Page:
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  14. Hi Snow. Your boys’ reaction to the pictureless books from the IKEA bags sounds so cute and funny haha. You read in French as well? Do you maintain similar skills in the language to this day?
    I understand what you mean by preferring to read in English over your native language. I have read a few novels in Nepali, but I have to always concentrate a bit longer and read word by word to understand everything. English feels more natural and I read a lot more quickly. I used to read sometimes a few years back – but the past few years, I’ve been so busy with my other hobbies. 2020 has been trying to better myself as a software developer – there’s so much to learn and ‘catch up’ that it’s never-ending – it feels I never have time to read books. It seems that I prefer watching movies over books these days – but there’s no match to the fascinating and imaginative world where reading books takes us. One day I will restart from crime or travel themed novels – I like those genres.

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    • Hey Pooja, thanks for chatting and sharing your thoughts! You’ve been away from Nepal for such a large portion of your life that I don’t wonder English feels natural to you! And so cool that you are driven in what you do at work! I like crime novels too – travel ones only if travel is a side theme and it’s really a mystery novel. A good one I read in the travel-fiction-mystery genre was The Expats by Chris Pavone 🤗 For me, I’m bilingual and learned to read and write in English way before Finnish, so I think that’s why the preference always stayed with me. I don’t read in French anymore! I used to be quite fluent in Swedish too, actually, but that was another lifetime ago. Reading in Swedish was easier than reading in French. What about your Polish?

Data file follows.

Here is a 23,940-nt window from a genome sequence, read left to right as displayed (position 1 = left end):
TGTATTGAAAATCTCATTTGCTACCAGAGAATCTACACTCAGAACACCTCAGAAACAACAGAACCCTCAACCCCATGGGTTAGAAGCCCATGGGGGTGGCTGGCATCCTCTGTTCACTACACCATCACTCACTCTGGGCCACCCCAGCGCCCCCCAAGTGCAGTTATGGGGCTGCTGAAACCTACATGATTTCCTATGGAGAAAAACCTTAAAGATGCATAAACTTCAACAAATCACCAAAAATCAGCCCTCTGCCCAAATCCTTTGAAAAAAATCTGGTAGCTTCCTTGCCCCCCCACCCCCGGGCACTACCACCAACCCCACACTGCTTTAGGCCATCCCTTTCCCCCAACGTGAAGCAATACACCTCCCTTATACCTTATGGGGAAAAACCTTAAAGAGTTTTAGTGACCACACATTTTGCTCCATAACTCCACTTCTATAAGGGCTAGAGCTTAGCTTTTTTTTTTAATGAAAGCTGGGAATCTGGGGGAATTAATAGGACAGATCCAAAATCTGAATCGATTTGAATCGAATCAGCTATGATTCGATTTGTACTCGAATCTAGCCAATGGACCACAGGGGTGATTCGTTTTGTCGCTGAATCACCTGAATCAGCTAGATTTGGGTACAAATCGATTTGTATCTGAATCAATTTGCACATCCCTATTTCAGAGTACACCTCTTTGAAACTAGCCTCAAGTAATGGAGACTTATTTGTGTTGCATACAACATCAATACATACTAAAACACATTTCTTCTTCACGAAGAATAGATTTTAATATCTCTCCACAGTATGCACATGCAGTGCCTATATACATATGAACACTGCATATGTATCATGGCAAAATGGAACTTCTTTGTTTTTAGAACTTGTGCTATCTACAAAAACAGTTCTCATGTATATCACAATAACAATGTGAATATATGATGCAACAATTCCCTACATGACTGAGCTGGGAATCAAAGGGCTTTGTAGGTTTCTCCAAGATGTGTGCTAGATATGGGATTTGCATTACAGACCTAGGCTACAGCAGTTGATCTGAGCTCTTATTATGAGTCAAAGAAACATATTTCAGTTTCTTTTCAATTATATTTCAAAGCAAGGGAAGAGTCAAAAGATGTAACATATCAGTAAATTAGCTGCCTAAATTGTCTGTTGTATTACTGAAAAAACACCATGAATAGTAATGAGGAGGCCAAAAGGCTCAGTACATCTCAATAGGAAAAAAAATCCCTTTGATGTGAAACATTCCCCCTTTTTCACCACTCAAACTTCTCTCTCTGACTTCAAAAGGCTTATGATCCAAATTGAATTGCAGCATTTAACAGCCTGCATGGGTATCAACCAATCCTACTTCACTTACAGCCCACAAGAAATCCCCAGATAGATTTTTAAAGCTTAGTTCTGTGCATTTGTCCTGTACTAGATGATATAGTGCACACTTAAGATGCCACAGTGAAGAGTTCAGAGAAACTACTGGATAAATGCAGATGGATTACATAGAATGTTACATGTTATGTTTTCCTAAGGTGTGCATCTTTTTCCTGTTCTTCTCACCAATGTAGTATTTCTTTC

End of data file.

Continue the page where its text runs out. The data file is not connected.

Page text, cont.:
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      • Hm travel with a theme mystery – sounds like something I’d enjoy too 🙂 I just watched a thriller movie this past weekend called The Prisoners – I really enjoyed it.
        Wow you’ve had experience with quite a few languages! That’s the thing with languages though – once you lose everyday practice, it’s easy to gradually lose the skills.. I am only truly comfortable reading in English. My Polish is on a B1-B2ish speaking level, but quite poor when it comes to writing or reading. It takes more concentration to read and decipher, so usually I just paste things like emails in google translate :/ But if I must read something like short notices when I am out and about, I do read and understand. Anyway, I am not planning on picking a book in Polish anytime soon haha, although I once tried children’s book and followed through 😀
        It was the same with Hindi when I was younger – I understand it perfectly, but I found it so hard (slow) to read and understand.